Data Assimilation Seminar

Prof. John C. Wells (Jun. 28, 2018, 15:30-)

Affiliation Department of Civil Engineering, Ritsumeikan University
Title Towards nowcasting in Lake Biwa: field tests of acoustic tomography, and discussion of some theorems relating the flow at a water surface to that below

I will discuss two topics that are motivated by my lab's objective to establish a nowcasting system that can track the current and temperature fields in Lake Biwa, Japan.

First, I will present results from a test of Coastal Acoustic Tomography (CAT) in Lake Biwa in November 2017. Three 5 kHz transducers were deployed along a 10.2 km line from the West Shore of the lake to Takeshima. Acoustic travel times between transducers are computed from correlograms of the emitted "M11" quasi-random code with the received signal. Small but consistent differences in travel times between reciprocal paths were observed, whence we estimate path-averaged currents along the dominant acoustic path on the order of 5 cm/s, which is not inconsistent with expected magnitudes at this site. For the temperature profile in November, ray paths pass almost entirely below the thermocline. To my knowledge this is the first reported estimate of currents by Acoustic Tomography in a lake.

Second I will consider how to estimate subsurface flow from the fluctuating velocities and height at the surface of a river or sea, supposed to be accessible from high resolution, high-speed video recordings, perhaps by a stereo pair of bank-mounted cameras. Restricting attention to constant-density flow, a kinematic relation will first be derived that can be considered to extend the classical Biot-Savart law between vorticity and velocity. Next, the Navier-Stokes equations for constant-density liquid lead to dynamical relations between quantities at the surface with the flow field below. Empirical relations might also be used to estimate subsurface flow. For example, Large Eddy Simulation (LES) permits statistical correlations between the surface and subsurface flow to be estimated. Some relevant results by my laboratory, based on the Proper Orthogonal Decomposition, have been presented in Nguyen et al. (2011). A weakness of such empirical estimation methods is that if the actual flow includes events are not "spanned" by samples in the LES database, the predictions will fail. Thus it is important to have other tools available, such as the kinematic and dynamical relations derived here.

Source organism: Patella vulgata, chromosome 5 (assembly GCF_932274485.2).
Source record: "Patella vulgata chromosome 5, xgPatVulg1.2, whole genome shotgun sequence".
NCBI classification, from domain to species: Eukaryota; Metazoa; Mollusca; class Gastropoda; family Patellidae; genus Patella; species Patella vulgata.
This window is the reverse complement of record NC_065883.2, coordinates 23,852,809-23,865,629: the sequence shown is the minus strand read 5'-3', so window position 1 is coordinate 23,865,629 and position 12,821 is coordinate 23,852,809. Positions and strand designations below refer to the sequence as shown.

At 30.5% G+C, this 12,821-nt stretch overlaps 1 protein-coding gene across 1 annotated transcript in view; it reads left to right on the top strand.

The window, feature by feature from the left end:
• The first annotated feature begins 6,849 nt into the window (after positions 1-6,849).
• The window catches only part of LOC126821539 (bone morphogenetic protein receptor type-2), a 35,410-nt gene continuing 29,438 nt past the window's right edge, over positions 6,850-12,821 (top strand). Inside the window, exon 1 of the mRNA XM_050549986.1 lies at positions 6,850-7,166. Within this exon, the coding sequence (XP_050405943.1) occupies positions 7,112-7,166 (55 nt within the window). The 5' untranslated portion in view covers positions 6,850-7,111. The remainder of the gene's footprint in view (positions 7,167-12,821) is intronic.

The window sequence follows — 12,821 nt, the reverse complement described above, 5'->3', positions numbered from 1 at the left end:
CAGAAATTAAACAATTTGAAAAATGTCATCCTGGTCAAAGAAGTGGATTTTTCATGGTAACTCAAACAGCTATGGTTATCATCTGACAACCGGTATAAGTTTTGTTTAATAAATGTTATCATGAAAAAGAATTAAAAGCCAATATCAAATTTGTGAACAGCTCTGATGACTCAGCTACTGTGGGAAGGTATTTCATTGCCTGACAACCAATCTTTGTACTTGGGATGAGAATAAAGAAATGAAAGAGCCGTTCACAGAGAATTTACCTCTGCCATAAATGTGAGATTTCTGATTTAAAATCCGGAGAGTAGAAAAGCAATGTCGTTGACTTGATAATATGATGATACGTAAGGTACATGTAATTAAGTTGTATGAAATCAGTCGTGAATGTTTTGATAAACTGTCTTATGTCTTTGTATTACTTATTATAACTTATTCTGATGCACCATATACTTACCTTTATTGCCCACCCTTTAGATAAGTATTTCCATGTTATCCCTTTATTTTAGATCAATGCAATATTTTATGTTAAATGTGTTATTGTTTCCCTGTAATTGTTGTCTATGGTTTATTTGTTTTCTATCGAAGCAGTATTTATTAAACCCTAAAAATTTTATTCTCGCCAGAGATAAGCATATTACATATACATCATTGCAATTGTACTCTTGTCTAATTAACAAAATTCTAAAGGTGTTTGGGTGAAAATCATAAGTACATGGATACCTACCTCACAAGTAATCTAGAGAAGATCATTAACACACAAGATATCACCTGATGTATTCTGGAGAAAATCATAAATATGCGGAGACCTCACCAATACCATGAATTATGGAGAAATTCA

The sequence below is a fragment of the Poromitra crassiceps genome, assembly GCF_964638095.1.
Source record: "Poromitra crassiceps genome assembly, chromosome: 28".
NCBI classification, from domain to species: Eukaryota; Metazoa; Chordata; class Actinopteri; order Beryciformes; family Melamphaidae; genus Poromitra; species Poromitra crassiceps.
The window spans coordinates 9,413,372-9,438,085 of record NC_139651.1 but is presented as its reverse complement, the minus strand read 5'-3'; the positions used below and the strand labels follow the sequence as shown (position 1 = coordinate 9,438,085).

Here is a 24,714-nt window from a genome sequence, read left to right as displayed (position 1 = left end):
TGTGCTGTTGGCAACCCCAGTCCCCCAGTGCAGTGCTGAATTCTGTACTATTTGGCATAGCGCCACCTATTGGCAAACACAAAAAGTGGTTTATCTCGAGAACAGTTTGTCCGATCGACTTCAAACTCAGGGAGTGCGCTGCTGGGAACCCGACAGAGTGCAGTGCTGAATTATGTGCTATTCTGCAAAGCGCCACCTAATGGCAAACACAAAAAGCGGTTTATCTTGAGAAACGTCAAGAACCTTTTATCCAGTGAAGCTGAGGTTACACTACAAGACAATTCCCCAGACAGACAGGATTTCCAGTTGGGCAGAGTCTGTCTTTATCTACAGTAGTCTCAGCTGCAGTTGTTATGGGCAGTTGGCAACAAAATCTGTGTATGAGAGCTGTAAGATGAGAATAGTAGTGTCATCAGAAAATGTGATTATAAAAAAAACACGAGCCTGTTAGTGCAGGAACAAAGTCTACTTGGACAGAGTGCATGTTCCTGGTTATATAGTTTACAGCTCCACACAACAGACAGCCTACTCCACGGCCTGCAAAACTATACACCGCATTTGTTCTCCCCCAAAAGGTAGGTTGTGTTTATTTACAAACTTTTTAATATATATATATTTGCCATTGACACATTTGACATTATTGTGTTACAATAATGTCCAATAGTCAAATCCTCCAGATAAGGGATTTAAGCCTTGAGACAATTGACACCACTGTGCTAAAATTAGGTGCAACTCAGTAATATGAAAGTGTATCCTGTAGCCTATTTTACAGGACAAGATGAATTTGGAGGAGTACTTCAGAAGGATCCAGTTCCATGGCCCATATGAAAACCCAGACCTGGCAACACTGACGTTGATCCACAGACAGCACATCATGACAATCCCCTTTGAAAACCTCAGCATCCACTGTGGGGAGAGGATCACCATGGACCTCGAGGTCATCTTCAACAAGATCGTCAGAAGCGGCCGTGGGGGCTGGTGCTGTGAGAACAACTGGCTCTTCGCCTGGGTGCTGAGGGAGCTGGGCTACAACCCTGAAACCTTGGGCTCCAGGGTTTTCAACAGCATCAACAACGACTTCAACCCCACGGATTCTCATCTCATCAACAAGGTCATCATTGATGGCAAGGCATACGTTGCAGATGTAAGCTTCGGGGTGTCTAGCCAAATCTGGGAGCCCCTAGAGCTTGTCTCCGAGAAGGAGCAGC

• TD Nguyen, TX Dinh, JC Wells, P Mokhasi, D Rempfer, 2011: "POD-Based Estimation of the Flow Field from Free-Surface Velocity in the Backward-Facing Step". TSFP DIGITAL LIBRARY ONLINE PDF
PDF Link to PDF file

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